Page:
Last week I paid a visit to Oxburgh Hall in Norfolk. Despite being built during the Wars of the Roses, Oxburgh Hall was never intended to be a castle but a family home. It was completed in 1482 for Sir Edmund Bedingfeld and the family have lived at Oxburgh ever since. It is now run by the National Trust, although the family still lives there.
|The Parterre and hall.|
The Parterre at Oxburgh was created in 1848, and were a feature of the 17th and 18th centuries. Traces of coal and cement have been found in the Parterre, suggesting that it was originally coloured with minerals as well as flowers. It became completely overgrown during the Second World War and was later restored. Today it requires 6,500 bedding plants annually, which are raised on site in the greenhouses.
|The Hall in all its red bricked glory.|
The hall is usually open to visitors but unfortunately was closed for repairs when I visited, a window had fallen from the roof in August so some major building work was under way. But it wasn’t the end of the world, as there was still plenty to see in the grounds, and the spectacular view of the house from across the moat was worth the entrance alone.
|Swans have made the moat their home, talk about location.|
The house contains a set of embroideries which were worked by Mary, Queen of Scots, and Elizabeth, Countess of Shrewsbury (‘Bess of Hardwick’) between 1569 and 1584. It is a common misconception that Mary, Queen of Scots was imprisoned at Oxburgh Hall, but this was never the case.
|This side of the house was originally enclosed but it was knocked down to create a more open feel.|
The Bedingfields of Oxburgh were traditionally Catholics, and like many Catholic nobility they had a priest either resident or visiting to celebrate Mass. In the post-Reformation era it was illegal to prictise Catholicism, but this did not stop the Bedingfields from following their faith. In 1589 they built a secret chamber, a priest's hole, where a priest could hide if the Hall was raided by the aiuthorities. A system of secret signals was devised; the sign that a service was being held was when the washing was left out.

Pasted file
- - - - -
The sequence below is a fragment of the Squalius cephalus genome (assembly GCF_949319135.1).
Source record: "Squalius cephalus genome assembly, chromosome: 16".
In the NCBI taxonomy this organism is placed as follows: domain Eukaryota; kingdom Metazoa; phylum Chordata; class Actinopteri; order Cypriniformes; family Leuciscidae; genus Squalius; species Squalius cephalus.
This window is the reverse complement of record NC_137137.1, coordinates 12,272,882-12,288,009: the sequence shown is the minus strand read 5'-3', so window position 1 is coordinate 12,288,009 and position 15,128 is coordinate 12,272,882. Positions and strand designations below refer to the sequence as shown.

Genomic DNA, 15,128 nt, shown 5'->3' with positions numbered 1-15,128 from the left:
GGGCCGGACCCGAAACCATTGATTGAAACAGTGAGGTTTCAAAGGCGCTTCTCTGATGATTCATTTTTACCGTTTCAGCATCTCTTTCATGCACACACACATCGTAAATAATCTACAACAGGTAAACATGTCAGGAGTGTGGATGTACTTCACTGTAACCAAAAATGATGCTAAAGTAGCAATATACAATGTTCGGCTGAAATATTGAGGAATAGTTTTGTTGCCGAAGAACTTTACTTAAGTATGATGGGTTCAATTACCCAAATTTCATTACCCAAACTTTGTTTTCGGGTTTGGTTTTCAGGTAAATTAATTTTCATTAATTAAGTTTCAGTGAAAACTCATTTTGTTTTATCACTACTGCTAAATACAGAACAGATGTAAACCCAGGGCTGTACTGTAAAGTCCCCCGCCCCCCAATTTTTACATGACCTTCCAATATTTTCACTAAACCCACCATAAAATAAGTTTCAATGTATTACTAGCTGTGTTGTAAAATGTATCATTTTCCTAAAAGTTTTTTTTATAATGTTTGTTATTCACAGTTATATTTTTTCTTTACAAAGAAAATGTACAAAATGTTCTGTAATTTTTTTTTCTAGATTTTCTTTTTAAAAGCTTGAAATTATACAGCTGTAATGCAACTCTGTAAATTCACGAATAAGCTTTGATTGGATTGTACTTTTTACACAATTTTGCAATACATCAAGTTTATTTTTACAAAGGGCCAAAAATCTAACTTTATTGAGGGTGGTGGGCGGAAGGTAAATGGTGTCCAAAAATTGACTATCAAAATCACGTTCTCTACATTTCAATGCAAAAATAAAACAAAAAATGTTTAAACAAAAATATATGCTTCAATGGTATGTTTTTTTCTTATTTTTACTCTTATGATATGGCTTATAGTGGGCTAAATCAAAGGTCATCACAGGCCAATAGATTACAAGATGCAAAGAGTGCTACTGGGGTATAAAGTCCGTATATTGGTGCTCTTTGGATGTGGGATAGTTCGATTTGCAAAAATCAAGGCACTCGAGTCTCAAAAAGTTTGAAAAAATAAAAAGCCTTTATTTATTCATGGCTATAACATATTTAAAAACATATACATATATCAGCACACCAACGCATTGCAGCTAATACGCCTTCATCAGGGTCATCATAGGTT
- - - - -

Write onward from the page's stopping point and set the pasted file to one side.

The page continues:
|Entrance to the Hall is over the bridge and through the impressive gatehouse.|
The house was partially restored in the Victorian period, and many of the interior furnishings are from that period. But disaster was narrowly averted after the Second World war when the 9th Baronet sold the house to a local timber merchant who planned to tear it down and harvest trees on the estate. Lady Sybil Bedingfield sold off much of the interior contents and persuaded other family members to sell their own houses. Together they raised enough money to buy the property back and save it from destruction. In 1952 the family granted Oxburgh to the National Trust.
|A view of the chapel from the 'Wilderness'.|
The Chapel of the Immaculate Conception and St Margaret was constructed in August 1835, and the chapel was opened in July 1836. It is still owned by the Bedingfeld family and is used regularly for Mass.
|And a view from the other end.|
The chapel is constructed out of recycled materials, some of the stones are very old and could have been taken from houses that were demolished to make way for the original construction of Hall, some of the other bricks seem to have been claimed from the Hall itself during remodelling work.
|The Oxburgh Altarpiece.|
The Oxburgh Altarpiece is comprised of three sections, the altar table, the tabernacle and the triptych. The triptych, which was imported by the 7th Baronet in the 1870’s, was carved in Antwerp in around 1520 – 1530. The elaborate painted and gilded carvings depict scenes from the Passion of Christ.
|Looking down the length of the chapel.|
That's it, more or less for the house and chapel, in part two we'll explore the grounds and meet some very old oak trees.